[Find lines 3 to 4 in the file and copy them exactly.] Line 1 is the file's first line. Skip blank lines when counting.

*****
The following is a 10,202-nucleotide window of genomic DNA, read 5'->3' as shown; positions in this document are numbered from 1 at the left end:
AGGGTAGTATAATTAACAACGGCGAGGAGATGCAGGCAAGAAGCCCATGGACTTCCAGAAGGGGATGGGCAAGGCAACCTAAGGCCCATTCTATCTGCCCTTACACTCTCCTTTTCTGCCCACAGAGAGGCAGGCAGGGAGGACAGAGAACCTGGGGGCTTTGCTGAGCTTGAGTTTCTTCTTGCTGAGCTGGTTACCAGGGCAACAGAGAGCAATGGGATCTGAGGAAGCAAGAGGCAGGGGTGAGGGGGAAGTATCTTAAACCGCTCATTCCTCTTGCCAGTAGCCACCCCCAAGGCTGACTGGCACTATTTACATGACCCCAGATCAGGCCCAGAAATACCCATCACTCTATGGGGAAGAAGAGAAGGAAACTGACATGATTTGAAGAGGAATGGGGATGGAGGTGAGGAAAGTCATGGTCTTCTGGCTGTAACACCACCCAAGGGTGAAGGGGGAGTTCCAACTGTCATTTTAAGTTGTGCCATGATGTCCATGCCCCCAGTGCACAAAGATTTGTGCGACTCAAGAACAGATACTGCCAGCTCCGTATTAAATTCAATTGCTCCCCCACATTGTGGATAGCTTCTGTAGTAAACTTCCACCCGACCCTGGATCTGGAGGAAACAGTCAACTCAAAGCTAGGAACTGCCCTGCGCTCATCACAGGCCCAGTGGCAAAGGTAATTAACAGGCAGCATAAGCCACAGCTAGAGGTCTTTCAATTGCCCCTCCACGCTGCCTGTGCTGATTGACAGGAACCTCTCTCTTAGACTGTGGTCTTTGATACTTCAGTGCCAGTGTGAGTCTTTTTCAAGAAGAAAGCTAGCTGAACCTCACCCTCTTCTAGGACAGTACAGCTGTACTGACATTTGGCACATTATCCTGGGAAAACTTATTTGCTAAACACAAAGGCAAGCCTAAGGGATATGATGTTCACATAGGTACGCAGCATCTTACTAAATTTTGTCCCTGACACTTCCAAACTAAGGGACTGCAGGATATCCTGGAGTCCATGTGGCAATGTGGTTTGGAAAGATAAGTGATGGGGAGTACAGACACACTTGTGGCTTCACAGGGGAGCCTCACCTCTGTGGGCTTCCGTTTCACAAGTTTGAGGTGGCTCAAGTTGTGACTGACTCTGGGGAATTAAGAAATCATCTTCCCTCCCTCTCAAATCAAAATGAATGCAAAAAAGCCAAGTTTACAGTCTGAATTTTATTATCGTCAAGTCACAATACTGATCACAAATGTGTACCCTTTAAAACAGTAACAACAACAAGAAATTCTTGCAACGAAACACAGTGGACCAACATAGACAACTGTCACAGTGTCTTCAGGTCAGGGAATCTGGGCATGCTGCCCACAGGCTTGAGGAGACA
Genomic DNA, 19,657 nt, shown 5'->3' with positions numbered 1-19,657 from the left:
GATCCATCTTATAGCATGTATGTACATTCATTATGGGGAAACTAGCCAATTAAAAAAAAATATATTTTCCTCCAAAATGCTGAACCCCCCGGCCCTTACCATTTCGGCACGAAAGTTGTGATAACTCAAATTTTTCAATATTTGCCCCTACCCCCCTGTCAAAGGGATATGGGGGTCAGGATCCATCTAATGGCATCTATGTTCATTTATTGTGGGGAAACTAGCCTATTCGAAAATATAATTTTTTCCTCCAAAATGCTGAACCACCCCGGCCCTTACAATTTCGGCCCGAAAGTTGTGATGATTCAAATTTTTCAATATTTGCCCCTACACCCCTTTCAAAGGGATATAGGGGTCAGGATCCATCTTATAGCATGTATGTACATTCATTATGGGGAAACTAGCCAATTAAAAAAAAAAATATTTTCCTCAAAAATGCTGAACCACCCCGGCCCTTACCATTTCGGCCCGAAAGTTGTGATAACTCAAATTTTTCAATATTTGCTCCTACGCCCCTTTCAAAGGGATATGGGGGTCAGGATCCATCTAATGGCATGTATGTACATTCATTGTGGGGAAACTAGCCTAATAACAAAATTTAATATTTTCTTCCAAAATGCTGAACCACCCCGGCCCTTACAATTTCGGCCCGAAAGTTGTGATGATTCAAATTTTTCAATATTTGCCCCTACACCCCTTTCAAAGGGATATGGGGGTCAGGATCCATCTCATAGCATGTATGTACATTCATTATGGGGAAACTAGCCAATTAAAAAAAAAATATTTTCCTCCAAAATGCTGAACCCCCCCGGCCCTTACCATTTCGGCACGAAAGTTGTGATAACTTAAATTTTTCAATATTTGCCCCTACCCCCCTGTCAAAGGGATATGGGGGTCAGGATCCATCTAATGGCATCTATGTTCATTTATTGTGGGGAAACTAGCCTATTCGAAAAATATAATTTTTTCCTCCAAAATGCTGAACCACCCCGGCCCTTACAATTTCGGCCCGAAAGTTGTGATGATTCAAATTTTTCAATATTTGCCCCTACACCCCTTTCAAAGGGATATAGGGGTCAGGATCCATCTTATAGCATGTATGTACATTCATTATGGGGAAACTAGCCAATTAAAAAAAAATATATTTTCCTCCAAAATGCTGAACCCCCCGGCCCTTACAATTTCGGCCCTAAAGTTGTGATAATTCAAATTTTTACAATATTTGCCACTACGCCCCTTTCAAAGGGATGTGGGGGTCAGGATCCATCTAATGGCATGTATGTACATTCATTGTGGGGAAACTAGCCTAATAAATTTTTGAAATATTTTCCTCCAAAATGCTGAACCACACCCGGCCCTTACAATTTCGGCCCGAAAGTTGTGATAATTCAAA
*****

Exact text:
Genomic DNA, 19,657 nt, shown 5'->3' with positions numbered 1-19,657 from the left:
GATCCATCTTATAGCATGTATGTACATTCATTATGGGGAAACTAGCCAATTAAAAAAAAATATATTTTCCTCCAAAATGCTGAACCCCCCGGCCCTTACCATTTCGGCACGAAAGTTGTGATAACTCAAATTTTTCAATATTTGCCCCTACCCCCCTGTCAAAGGGATATGGGGGTCAGGATCCATCTAATGGCATCTATGTTCATTTATTGTGGGGAAACTAGCCTATTCGAAAATATAATTTTTTCCTCCAAAATGCTGAACCACCCCGGCCCTTACAATTTCGGCCCGAAAGTTGTGATGATTCAAATTTTTCAATATTTGCCCCTACACCCCTTTCAAAGGGATATAGGGGTCAGGATCCATCTTATAGCATGTATGTACATTCATTATGGGGAAACTAGCCAATTAAAAAAAAAAATATTTTCCTCAAAAATGCTGAACCACCCCGGCCCTTACCATTTCGGCCCGAAAGTTGTGATAACTCAAATTTTTCAATATTTGCTCCTACGCCCCTTTCAAAGGGATATGGGGGTCAGGATCCATCTAATGGCATGTATGTACATTCATTGTGGGGAAACTAGCCTAATAACAAAATTTAATATTTTCTTCCAAAATGCTGAACCACCCCGGCCCTTACAATTTCGGCCCGAAAGTTGTGATGATTCAAATTTTTCAATATTTGCCCCTACACCCCTTTCAAAGGGATATGGGGGTCAGGATCCATCTCATAGCATGTATGTACATTCATTATGGGGAAACTAGCCAATTAAAAAAAAAATATTTTCCTCCAAAATGCTGAACCCCCCCGGCCCTTACCATTTCGGCACGAAAGTTGTGATAACTTAAATTTTTCAATATTTGCCCCTACCCCCCTGTCAAAGGGATATGGGGGTCAGGATCCATCTAATGGCATCTATGTTCATTTATTGTGGGGAAACTAGCCTATTCGAAAAATATAATTTTTTCCTCCAAAATGCTGAACCACCCCGGCCCTTACAATTTCGGCCCGAAAGTTGTGATGATTCAAATTTTTCAATATTTGCCCCTACACCCCTTTCAAAGGGATATAGGGGTCAGGATCCATCTTATAGCATGTATGTACATTCATTATGGGGAAACTAGCCAATTAAAAAAAAATATATTTTCCTCCAAAATGCTGAACCCCCCGGCCCTTACAATTTCGGCCCTAAAGTTGTGATAATTCAAATTTTTACAATATTTGCCACTACGCCCCTTTCAAAGGGATGTGGGGGTCAGGATCCATCTAATGGCATGTATGTACATTCATTGTGGGGAAACTAGCCTAATAAATTTTTGAAATATTTTCCTCCAAAATGCTGAACCACACCCGGCCCTTACAATTTCGGCCCGAAAGTTGTGATAATTCAAA